Building Young Athletes

Building Young Tennis Athletes: The Fundamentals

Building an athlete from square one may seem a simple enough task, but in its simplicity comes complexity. What I mean is some things that are simple are often hard to do well and should be mastered before advancing.

Building the fundamental movement patterns is key
Building the fundamental movement patterns is key

Here is a simple look at my approach to developing athletic tennis players

The fundamental movement pattern to athleticism are:

Squat (eg. Overhead Squat, Single Leg Squat, BB Squat)
Lunge (eg. Walking Lunges, Lateral Lunge, BB Split Squat)
Hinge (eg. Arabesque, DB Hip Hinge Romanian Deadlift)
Push (Push Up, DB Chest Press, Leg Press)
Pull (Horizontal Pull Up, Seated Ro, Chin Up)
Brace (Prone Bridge, Pall of Press, Cable Woodchopper)
Jump and Land ( Box Jump, FWD Hops, Plyo Bounds)
These 7 movements cover the broad range of movement patterns associated with athleticism. They can be combined during many exercises, they all have progressions and can be as simple or difficult as you design them.

What is most important to developing an athletic body through a youth’s physical development, is understanding the progressions of all these exercises.

If you can master the progressions of them then you can master the art of creating an athletic body.

These are some rules I like to abide by when designing programs and athletic progression.

Simple to Complex: Always start with the easiest to execute, once the athlete masters this then look to increase complexity.
An example would be 1.) Static Lunge, then Walking Lunge, then Walking Lunge + Band tear aparts and finally FWD, Lateral + Back Lunges.

By adding more movement or incorporating the upper body it is possible to make the exercise progressions more difficult. This is an effective way to get an athlete co-ordinating the body better, having greater body awareness, and being able to move multidirectional.

Slow to Fast: To ensure the central nervous system is learning each movement you must start slow. The ability to control movement becomes far more difficult the faster it is performed. It is important to slowly increase the speed at which you do it.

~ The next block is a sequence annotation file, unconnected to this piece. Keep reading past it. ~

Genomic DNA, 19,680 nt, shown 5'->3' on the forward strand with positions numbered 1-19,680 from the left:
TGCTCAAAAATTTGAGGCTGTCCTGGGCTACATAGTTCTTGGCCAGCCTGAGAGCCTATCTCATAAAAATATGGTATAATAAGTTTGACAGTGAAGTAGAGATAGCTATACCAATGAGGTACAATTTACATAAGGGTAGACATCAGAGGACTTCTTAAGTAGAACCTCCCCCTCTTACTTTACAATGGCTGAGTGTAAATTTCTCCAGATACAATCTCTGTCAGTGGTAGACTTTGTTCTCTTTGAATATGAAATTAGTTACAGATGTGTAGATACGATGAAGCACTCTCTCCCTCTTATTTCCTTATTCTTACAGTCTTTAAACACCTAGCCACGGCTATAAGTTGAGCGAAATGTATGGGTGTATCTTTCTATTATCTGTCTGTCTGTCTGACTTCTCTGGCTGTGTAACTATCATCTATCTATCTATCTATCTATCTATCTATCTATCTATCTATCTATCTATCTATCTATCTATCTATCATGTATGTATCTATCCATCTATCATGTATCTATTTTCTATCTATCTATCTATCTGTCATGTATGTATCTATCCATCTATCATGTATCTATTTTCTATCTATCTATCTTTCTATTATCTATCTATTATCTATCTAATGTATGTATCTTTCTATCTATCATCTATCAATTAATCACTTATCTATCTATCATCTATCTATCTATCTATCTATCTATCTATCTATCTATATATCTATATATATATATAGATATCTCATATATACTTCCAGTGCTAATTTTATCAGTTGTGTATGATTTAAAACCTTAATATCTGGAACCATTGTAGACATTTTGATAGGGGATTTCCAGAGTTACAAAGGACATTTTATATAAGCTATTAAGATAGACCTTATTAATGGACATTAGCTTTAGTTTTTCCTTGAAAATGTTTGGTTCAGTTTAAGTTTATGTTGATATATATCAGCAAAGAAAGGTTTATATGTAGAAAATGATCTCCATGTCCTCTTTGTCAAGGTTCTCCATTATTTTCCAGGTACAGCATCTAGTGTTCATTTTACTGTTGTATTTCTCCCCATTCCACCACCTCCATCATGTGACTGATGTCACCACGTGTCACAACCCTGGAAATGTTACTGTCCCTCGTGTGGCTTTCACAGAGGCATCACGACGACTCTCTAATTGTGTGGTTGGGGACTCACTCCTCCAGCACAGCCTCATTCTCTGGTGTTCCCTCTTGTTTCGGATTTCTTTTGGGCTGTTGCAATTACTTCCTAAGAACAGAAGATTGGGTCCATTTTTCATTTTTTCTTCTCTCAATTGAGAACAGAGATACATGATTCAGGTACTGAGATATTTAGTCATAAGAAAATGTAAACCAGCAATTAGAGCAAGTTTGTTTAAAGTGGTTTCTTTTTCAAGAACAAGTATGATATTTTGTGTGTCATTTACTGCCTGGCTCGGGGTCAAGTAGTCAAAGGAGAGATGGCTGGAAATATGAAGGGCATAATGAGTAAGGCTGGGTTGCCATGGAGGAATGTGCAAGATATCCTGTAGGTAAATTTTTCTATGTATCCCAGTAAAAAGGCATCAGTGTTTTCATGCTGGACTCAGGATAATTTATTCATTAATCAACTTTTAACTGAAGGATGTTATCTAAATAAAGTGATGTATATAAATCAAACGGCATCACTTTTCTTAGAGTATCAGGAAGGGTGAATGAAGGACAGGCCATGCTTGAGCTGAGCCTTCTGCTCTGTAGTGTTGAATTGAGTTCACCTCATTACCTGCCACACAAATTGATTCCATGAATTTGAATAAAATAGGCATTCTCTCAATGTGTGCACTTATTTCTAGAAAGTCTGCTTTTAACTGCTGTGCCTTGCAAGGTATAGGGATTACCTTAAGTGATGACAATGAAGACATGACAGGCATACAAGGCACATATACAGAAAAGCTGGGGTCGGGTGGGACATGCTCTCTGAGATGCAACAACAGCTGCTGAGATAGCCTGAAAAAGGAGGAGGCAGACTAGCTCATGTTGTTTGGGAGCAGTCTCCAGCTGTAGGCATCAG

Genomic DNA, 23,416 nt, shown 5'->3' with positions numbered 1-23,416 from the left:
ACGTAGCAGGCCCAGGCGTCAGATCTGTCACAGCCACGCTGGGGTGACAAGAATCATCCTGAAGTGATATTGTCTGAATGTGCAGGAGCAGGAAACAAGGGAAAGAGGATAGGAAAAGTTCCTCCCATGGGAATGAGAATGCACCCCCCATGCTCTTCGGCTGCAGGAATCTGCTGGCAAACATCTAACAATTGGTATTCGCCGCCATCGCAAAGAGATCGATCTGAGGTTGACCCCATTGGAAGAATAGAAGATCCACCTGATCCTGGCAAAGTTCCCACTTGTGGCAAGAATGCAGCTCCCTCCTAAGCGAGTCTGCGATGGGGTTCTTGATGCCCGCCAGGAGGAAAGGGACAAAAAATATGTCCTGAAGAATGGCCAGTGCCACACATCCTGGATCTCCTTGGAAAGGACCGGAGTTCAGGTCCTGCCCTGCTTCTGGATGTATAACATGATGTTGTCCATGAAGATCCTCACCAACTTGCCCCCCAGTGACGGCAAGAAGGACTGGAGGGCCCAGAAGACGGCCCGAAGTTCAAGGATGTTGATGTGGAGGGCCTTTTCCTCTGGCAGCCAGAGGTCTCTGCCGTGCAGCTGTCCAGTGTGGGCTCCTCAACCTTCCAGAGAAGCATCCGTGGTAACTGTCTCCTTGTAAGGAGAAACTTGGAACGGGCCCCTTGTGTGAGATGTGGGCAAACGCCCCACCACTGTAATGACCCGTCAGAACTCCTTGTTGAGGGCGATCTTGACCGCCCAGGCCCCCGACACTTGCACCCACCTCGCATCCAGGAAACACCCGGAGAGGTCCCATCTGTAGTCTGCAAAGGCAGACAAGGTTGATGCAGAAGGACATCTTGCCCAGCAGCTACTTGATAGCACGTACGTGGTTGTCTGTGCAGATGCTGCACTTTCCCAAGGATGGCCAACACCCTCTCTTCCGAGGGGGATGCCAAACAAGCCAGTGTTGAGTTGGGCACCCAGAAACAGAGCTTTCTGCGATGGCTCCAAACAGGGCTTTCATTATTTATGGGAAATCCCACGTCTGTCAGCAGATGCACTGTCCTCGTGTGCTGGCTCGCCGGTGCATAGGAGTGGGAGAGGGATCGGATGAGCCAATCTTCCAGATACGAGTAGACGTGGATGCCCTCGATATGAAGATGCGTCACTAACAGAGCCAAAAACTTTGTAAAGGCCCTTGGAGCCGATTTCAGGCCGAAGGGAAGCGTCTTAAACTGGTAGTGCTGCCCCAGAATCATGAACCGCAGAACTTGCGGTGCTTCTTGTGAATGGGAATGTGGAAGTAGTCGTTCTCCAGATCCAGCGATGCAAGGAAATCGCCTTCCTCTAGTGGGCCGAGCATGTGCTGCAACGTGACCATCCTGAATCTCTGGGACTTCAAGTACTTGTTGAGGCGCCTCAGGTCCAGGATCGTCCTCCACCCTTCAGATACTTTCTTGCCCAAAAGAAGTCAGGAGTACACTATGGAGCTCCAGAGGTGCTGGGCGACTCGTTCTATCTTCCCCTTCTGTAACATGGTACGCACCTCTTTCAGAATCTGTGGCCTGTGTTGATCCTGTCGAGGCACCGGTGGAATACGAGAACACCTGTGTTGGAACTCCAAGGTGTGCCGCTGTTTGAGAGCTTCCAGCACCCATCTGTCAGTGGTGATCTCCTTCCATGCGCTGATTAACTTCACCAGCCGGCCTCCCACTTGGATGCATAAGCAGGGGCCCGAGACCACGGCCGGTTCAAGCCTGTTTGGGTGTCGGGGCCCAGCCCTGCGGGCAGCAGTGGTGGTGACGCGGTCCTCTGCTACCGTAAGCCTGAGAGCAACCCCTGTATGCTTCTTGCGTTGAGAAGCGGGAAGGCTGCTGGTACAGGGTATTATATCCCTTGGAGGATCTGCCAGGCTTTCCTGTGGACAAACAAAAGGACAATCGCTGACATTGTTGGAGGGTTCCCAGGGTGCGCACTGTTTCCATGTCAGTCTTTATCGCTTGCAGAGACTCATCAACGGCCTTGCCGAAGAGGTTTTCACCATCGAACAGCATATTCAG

For example 1.) Squat 2.) Drop Squat 3.) Squat Jump 4.) Pogo Jumps

Bodyweight to resistance: It is important to start with bodyweight exercises or lightweight exercises before adding load. I also believe resistance must only come after the two areas above (Simple to complex and Slow to Fast) have been addressed. In young athletes (especially those in pre-puberty or through their rapid growth phases) resistance should not be a focus. Technique and master complexity and speed are far more important. There does come a time in every athlete’s life where they must of course lift weights but the previous areas must be mastered first.
For example Bodyweight (BW) Squat onto Box, then BW Squat, then BW Wide Grip OVH Squat (broomstick), then BW 4 width Squat (sumo, shoulder, hip, close), then BW Close Grip OVH Squat, then Fast Squats, then SGL Leg Squat onto high Box and finally SGL Leg Squat Medium Box…… you get the picture. There are so many variations to master prior to added weights.

Often, coaches, parents, or trainers are in a rush to make the athlete super strong. Don’t worry, you have time. I look at it like this, to build a great house you need good foundations. These areas above are those foundations – once the child gets through puberty then you can start adding the walls, ceiling, deck and eventually you start looking at the fancy stuff.

But there is no use having a fancy house if the foundations won’t support it in all kinds of weather!

What is your favorite set of progressions? Would love to hear your approach below.

If you wish to learn more about the various theories of long-term athlete development these are some of the theories.

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